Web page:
Friday, July 3, 2015

Vacation Time In Salida- Our Favorite Bike Town

We have been in Colorado on a much needed vacation. While I always have good intentions of keeping up the blogs posts, it is hard to come inside and sit down in front of a computer in a place that has so many opportunities for outdoor fun.
The timing was good for being out of town, as our local riding scene was in a bit of disarray, with trail closures and a killer gnat invasion along the river. Things are finally approaching normal here on the home front, though the gnats are still swarming like flies in many areas, at least they have been thinned out a bit.

Salida, Colorado

We head to Salida, Co, each summer at this time to run rivers, ride bikes, visit our many friends in the area, and generally enjoy the bliss that is small-town Colorado in June. This year was a little different, as the Arkansas River, like here, was at historic high levels. Normally, I shoot for the peak flows that occur in early summer, but things were just a little bit too rowdy this go 'round. My local paddling buddies did not share my sense of urgency to get out some of the harder runs, which was likely a good thing. They can wait until things settle down, and a swim on a stretch like The Numbers at 4000 CFS would be a very bad thing. Recovery of a swimmer would be difficult and corralling a kayak full of water would be unlikely. We settled for good judgement and  some easier stretches of water.

Salida is a bike town of the first degree. While you will see kitted up road riders passing through and serious mountain bikers abound, most folks are just riding bikes to get where they're going. Like many mountain towns , the town of Salida  itself is quite flat, lying as is does in the valley along the Arkansas River. It sits at about 7000 feet in the shadows the 14,000' peaks of the Collegiate Range, making for a great climate and spectacular views. Everybody has a town bike, most equipped with some sort of basket, crate or bags for cargo. Kids roam the streets in little packs and bike racks are everywhere, though often full when things are hopping downtown. 

Diane does the town bike thing with her usual style.
 We stopped in a Benson's for a meal and some music. Most business have more parking for bikes than for cars.
The Colorado culture is cool with Willie. He enjoyed the walk to dinner and good live music, though he could not appreciate the local beer. Many places offer outside dining and dogs are welcome. 
The new elementary school has plenty of bike racks. School is out, but bikes are primary transportation for most of the town's kids. We loved seeing little packs around town, just being kids on bikes.

Drivers around the area invariably yield to cyclists and pedestrians. I owe it to the fact that most drivers often bike and walk. We found that we would hold up traffic if we approached a cross walk and tried to wait for a car to pass. Locals are just very aware that they are sharing the road and they typically do so quite graciously. We seldom got in the truck unless we were going boating.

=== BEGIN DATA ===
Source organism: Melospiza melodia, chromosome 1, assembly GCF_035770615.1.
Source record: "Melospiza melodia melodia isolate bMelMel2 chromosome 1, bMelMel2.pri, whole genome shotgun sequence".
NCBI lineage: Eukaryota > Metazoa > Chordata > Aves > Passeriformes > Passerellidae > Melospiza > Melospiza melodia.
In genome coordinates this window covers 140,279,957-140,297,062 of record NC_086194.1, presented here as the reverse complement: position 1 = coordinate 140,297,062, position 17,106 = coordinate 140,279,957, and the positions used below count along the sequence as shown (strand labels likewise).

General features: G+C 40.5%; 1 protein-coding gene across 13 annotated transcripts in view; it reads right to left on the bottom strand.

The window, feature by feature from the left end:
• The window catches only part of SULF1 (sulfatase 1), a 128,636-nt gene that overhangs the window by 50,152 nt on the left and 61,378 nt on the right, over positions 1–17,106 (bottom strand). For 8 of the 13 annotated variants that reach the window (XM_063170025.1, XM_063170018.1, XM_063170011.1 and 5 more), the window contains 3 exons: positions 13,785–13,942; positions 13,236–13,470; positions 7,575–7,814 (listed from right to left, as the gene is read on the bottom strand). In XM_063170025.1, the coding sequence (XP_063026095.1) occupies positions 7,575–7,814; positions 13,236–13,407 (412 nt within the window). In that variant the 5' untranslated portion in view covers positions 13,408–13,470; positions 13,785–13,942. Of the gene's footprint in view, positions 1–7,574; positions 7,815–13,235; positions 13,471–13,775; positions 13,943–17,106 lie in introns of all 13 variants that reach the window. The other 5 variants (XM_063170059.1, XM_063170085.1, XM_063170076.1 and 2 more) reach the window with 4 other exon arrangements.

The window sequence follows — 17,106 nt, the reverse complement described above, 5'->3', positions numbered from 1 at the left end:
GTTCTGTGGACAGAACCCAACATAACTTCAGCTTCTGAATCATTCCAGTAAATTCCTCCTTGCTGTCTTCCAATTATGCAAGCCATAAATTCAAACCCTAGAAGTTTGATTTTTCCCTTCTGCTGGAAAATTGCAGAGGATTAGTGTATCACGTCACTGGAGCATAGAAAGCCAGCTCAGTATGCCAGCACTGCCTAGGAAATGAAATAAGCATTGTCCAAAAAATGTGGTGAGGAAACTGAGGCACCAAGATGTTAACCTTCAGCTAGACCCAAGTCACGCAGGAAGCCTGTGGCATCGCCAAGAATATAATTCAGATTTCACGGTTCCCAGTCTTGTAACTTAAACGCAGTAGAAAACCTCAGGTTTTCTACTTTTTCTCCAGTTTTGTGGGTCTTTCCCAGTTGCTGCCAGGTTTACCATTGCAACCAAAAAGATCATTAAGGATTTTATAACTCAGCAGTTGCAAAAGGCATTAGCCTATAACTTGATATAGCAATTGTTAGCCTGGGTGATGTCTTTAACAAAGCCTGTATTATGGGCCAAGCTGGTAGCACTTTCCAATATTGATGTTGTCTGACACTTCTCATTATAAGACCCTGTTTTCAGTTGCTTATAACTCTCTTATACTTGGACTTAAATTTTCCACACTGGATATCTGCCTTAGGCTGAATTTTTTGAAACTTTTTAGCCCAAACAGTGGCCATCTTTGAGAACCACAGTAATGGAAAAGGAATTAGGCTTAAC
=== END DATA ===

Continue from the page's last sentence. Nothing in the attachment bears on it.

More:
Road Rides
I'll admit that it took me a while to warm up to road riding around Salida. Until we hooked up with some local rides, we often found ourselves on a busy highway or doing dead-end loops. We are discovering that there are many good routes that offer lonely back roads, fabulous scenery, and destinations such as Poncha Pass or the Mount Princeton Hot Springs.  

Diane with friends Connie and Lynn Dean at Poncha Pass. The 7 mile climb from Poncha Springs to the 9000' pass is a "baby pass" by Colorado standards, but still a challenge for us flatlanders.

The secondary roads around Salida make for good riding and views like this are the norm.

Mountain Biking
Diane and I always enjoy mountain biking, though we tend to default to the road. That's a bit of a pity in that we have access to great single track both here in Arkansas and around Salida..

Salida was named as a Top Destination  by Singletrack  From that article is this statement:

How, for example, could Salida, CO rank higher than places like Moab and Whistler? Well, a big reason is that Salida has more singletrack trails within 25 miles of town than either of those places–and far fewer riders sharing the trails. 

The Little Rainbow Trail was built to add some intermediate single-track to the local inventory. You can start in town and ride to a 4-mile gravel grind before enjoying about 6 miles of downhill, or, you can ride up on the single-track.

Friends David Wallace, Mike Smith, Diane, and the mysterious Mr. Cone take a break at a road crossing.

We're often encouraged by our friends to make the move to Salida.It is tempting, as there is much to love about the location and lifestyle, but our roots here are simply too deep. Hopefully, there will come a time when we can extend our stays beyond the usual vacations.In writing this article, I came across a nice post at  on why NOT to move to Salida.
It pretty well summarizes things.

Most folks who visit Colorado are drawn to familiar place names or areas where they may have skied--Breckenridge, Vail, Aspen, etc. I should probably keep this to myself, but I suggest that if you're planning a summer trip out west, check out the Salida, Buena Vista area. In addition to the cycling, the Arkansas River provides some of the best kayaking and commercial rafting in the country. You won't find stack of condominium projects or trendy shopping centers in Salida. You'll find local shops, great food, a thriving art scene and cool people. You can always go a couple of miles to Hwy 50 if you have a craving for fast food or Walmart. VRBO's offer good lodging options and there are good camping spots and a few hotels in the area. If you get serious, drop me a note and I'll share some details.

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